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How to cure buzzing chokes/transformers?
How to cure buzzing chokes/transformers?
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Old 27th August 2018, 11:17 PM   #1
maxhifi is offline maxhifi  Canada
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Default How to cure buzzing chokes/transformers?

I have some vintage iron which buzzes, and I would like to fix this issue. I've done some reading on the topic, and also received some practical advice. Some options are.

1. Spray on an alkyd conformal coating, getting it deep into the windings. I bought a can made by MG Chemicals, but I'm a bit nervous to use it, because I'm concerned that if I do, and it doesn't work, then other methods will no longer be accessible.

2. Paint on a thinned epoxy of some sort... hard to find electrical epoxies, but this seems to be another method.

3. Vacuum impregnation of said epoxy. Either by a motor rewind shop, or buy a vacuum chamber and pump, and do it at home. Need to learn more about how to do this.

Anyone on the forum have experience with coating transformers? Am I over-thinking this?
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Old 27th August 2018, 11:30 PM   #2
TonyTecson is offline TonyTecson  Philippines
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How to cure buzzing chokes/transformers?
1. tighten the bolts and nuts.
2. if this do not work, remove the endbels and, shim the laminations against the bobbin using a wooden wedge made from popsicle sticks..
3. dunk the whole thing into a vat of electrical grade polyurethane varnish, lift and let drip then dunk again for the times...
4. let the thing dry in a drying oven, reinstall the end bells a bolts and nuts..


i have encountered endbell vibrating as well, my fix was to put epoxy mix of about 4 to 6mm thick, this will damp the end bell covers...just ensure you have enough space for epoxy on the end bells...

hope this helps...
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Old 27th August 2018, 11:37 PM   #3
maxhifi is offline maxhifi  Canada
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Quote:
Originally Posted by TonyTecson View Post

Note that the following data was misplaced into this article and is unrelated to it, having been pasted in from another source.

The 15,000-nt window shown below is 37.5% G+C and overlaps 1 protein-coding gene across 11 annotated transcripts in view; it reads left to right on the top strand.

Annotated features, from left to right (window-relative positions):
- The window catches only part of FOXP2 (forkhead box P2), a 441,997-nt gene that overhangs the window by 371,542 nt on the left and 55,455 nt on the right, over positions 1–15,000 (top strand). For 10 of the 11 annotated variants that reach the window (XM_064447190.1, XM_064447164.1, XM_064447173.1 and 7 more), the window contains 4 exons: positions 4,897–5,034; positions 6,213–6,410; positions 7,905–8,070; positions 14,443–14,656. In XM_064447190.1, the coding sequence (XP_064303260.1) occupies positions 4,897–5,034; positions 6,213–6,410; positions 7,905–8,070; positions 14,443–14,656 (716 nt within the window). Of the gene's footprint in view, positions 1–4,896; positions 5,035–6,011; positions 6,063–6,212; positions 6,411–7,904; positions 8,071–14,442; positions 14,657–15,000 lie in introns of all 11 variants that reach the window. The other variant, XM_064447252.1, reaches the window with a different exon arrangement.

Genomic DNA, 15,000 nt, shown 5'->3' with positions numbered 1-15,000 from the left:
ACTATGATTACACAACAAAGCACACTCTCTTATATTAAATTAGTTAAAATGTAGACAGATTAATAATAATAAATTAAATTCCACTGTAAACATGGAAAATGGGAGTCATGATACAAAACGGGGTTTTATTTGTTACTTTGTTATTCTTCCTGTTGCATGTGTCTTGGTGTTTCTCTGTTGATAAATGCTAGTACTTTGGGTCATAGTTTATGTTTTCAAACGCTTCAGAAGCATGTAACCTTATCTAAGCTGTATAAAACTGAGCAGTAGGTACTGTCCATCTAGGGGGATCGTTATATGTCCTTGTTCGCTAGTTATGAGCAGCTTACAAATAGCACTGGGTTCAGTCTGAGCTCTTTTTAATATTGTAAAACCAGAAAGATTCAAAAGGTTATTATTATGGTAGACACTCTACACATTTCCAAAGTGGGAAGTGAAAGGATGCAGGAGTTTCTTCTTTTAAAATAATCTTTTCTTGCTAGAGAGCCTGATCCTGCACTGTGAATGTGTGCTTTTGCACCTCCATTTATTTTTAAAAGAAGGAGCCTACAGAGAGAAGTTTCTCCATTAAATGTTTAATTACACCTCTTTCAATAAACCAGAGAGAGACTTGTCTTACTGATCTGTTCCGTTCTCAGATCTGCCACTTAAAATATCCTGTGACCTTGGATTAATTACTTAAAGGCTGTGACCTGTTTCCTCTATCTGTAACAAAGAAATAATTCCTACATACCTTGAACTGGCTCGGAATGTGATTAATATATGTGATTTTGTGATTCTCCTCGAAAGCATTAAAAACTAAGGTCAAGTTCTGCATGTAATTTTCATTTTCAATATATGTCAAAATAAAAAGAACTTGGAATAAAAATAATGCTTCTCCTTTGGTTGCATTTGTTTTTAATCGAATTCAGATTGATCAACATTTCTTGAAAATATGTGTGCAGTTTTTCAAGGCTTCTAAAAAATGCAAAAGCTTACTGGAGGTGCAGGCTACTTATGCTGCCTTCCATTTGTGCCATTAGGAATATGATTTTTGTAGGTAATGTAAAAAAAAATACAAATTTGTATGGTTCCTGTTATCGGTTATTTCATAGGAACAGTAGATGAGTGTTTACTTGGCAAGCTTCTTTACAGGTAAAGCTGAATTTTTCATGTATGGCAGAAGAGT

1. tighten the bolts and nuts.
2. if this do not work, remove the endbels and, shim the laminations against the bobbin using a wooden wedge made from popsicle sticks..
3. dunk the whole thing into a vat of electrical grade polyurethane varnish, lift and let drip then dunk again for the times...
4. let the thing dry in a drying oven, reinstall the end bells a bolts and nuts..


i have encountered endbell vibrating as well, my fix was to put epoxy mix of about 4 to 6mm thick, this will damp the end bell covers...just ensure you have enough space for epoxy on the end bells...

hope this helps...
Thank you for the input, and sharing experience.

Steps 1 and 2 are already done, and there was a minor improvement, but I need something a bit more invasive.

What specific product do you suggest for the poly varnish?
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Old 27th August 2018, 11:41 PM   #4
TonyTecson is offline TonyTecson  Philippines
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How to cure buzzing chokes/transformers?
i do not know what is available in your place, but over here i use the clear, air drying electrical grade varnish...

the thing is to be able to dip the whole thing into a vat of varnish...
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Old 28th August 2018, 04:08 PM   #5
maxhifi is offline maxhifi  Canada
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I remembered that some years ago, I bought an air operated vacuum pump at harbour freight. The cheap kind which works on the venturi principal. Anyway, I never thought it would actually work well, but I tried it, and it can completely suck the air out of a plastic bottle, for example.

I'm going to get a soup pot, at a thrift shop, and make a vacuum chamber large enough for my largest transformer. I have found electrical varnish online, but there's so many types

-air dry.
-catalyst activated
-heat cure

The research I have done says air dry will never dry properly once it's inside the transformer windings. It is sure the easiest to find in small quantities though, and doesn't involve rigging up a special oven.

The heat cured type needs 150C for four hours, and I'm slightly concerned this can harm the 60 year old transformers I'm trying to help. Maybe it's worry about nothing though. The catalyst activated type seems tough to find in small quantities.

This website seems to have many options, but is very hard to navigate.

Electrowind - Your Source for Motor and Transformer Parts & Fabrication

Last edited by maxhifi; 28th August 2018 at 04:34 PM.
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Old 28th August 2018, 04:34 PM   #6
dtossan is offline dtossan  Canada
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Default DC Blocker

Transformer buzz can be due to deteriorations/looseness in the laminations.